Some insects have favorite flowers. The tobacco hawkmoth, for instance, a large insect with the amazing flying maneuverability of a hummingbird, prefers tobacco flowers.
Plants use the unique aromas of their flowers to attract pollinating insects – such as the hawk moth. It’s a symbiotic relationship, developed over millions of years of co-evolution between plant and animal – the animal gets food from pollen and nectar, and the plant gets an essential reproduction assist.
But studies show that air pollution can alter the scent of flowers, making them harder for insects to identify. So, if a tobacco flower begins to smell differently because of smog, can a tobacco hawkmoth find it?
Yes, it can, according to a new study published in the Journal of Chemical Ecology by a team of researchers at the University of Virginia, and the Max Planck Institute for Chemical Ecology in Germany – but the moth has to learn the modified scent by discovering and remembering the altered aroma.
“Our lab experiments find that the hawkmoth can learn to like floral smells that have been changed by air pollution,” Brynn Cook, the study’s lead author, said. “The ability to learn polluted floral scents could be critical in helping the hawkmoth, and potentially other pollinators, recognize and locate their preferred flowers, a key step for continued pollination of wild and agricultural systems alike.”
The study was Cook’s Ph.D. thesis when she was a graduate student at UVA.
The pollutant Cook focused on in relation to the hawkmoth is ozone, a compound that is naturally present at low concentrations in the lower atmosphere, but that has increased dramatically as a result of fossil fuel combustion. While ozone is essential in the upper atmosphere, where it shields our planet’s surface from excess ultraviolet radiation, it is a highly reactive chemical pollutant at lower altitudes: good up high, bad nearby.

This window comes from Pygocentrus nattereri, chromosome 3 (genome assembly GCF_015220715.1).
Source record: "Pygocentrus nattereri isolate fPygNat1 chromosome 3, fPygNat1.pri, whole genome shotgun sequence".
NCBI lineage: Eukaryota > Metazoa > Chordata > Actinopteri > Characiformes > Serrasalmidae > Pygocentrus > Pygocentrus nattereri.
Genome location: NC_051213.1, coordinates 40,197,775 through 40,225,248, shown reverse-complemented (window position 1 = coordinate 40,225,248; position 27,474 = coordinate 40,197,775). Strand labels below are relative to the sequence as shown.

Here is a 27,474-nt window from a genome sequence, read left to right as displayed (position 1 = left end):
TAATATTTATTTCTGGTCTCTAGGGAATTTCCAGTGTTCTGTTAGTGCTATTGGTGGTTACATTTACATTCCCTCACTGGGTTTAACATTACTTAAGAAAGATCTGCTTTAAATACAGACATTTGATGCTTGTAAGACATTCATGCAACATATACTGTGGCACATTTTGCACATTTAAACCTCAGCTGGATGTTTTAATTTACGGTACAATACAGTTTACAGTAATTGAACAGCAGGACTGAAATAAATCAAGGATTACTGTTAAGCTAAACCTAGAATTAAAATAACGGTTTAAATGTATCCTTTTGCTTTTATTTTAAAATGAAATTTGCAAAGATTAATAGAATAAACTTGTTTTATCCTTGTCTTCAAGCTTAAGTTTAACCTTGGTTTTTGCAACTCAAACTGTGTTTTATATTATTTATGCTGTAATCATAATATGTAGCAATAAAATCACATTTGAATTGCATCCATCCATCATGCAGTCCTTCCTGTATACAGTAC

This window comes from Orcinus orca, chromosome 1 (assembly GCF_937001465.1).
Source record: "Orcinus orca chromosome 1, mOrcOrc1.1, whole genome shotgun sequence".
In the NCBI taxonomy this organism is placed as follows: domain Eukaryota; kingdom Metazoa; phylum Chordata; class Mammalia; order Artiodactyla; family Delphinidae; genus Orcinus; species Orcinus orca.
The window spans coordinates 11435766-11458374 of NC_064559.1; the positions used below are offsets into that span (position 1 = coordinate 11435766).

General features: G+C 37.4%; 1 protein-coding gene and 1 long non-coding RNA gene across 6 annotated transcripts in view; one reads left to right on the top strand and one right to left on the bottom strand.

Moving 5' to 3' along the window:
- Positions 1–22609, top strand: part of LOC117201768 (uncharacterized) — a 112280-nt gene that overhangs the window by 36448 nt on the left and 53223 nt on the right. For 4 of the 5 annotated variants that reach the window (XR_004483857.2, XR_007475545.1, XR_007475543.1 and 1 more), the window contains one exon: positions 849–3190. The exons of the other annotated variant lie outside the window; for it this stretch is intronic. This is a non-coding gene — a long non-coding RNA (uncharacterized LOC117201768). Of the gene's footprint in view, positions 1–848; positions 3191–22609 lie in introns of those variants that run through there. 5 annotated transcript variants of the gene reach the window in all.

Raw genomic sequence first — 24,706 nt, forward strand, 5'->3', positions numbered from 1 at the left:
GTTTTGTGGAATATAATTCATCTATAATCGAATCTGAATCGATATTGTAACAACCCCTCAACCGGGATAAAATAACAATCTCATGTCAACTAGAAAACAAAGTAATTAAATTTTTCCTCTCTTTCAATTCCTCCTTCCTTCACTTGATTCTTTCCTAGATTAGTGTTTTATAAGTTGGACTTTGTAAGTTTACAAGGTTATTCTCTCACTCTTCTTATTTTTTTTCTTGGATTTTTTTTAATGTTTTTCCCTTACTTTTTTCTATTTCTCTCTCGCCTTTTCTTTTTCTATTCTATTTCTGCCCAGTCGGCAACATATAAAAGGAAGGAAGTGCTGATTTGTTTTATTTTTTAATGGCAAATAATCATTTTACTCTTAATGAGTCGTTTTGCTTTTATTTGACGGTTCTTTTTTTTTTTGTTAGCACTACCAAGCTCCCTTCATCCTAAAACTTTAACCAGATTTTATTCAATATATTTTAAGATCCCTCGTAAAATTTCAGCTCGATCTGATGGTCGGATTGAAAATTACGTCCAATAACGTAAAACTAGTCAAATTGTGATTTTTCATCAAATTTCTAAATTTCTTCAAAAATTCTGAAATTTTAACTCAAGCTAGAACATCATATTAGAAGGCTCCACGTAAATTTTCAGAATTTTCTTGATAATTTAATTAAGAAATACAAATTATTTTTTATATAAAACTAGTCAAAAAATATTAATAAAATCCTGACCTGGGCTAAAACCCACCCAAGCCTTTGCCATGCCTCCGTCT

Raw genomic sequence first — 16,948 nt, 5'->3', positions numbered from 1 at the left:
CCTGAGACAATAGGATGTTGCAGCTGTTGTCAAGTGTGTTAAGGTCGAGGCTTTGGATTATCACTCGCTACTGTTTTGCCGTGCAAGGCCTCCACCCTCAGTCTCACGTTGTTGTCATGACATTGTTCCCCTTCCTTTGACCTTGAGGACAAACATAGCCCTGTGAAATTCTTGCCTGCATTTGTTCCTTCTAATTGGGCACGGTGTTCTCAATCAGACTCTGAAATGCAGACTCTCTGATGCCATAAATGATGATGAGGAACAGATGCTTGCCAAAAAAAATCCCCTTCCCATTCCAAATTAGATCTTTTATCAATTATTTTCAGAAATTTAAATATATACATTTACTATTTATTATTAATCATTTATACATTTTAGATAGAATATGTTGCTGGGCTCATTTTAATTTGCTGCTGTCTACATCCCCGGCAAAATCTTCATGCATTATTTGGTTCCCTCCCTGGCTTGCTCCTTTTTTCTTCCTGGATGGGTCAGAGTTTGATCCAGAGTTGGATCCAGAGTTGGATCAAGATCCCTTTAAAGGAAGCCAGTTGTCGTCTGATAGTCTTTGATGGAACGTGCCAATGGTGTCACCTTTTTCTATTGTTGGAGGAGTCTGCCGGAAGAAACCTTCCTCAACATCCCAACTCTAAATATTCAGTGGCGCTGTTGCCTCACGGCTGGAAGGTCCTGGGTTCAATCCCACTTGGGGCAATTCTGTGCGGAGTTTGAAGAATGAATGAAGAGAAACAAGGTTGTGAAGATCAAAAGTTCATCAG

Low altitude ozone is formed when fossil fuel combustion from power plants, cars and trucks combines with natural emissions from trees. Ozone levels peak during the daytime in summer – which is also the most active time for many pollinators.
Scientists have learned in recent years that ozone pollution can, indeed, disrupt insect pollination by changing the odors the insects use to find plants. However, they previously lacked information on how insects’ ability to learn might minimize this effect.
“Brynn took insect learning into account when studying the effects of pollution on the behavior of pollinators,” Manuel Lerdau, a UVA professor of environmental sciences and of biology, and Cook’s former research advisor, said. “She approached this from the insect’s perspective, highlighting the significance of learning as a tool that animals can use to respond to regional and global environmental changes. She’s shown in this study that animals can learn and adapt without needing to undergo genetic change.”
The finding also provides hope that perhaps many pollinating species may be able to rapidly adapt to climate change and continue their essential role in helping crops and other plants to proliferate.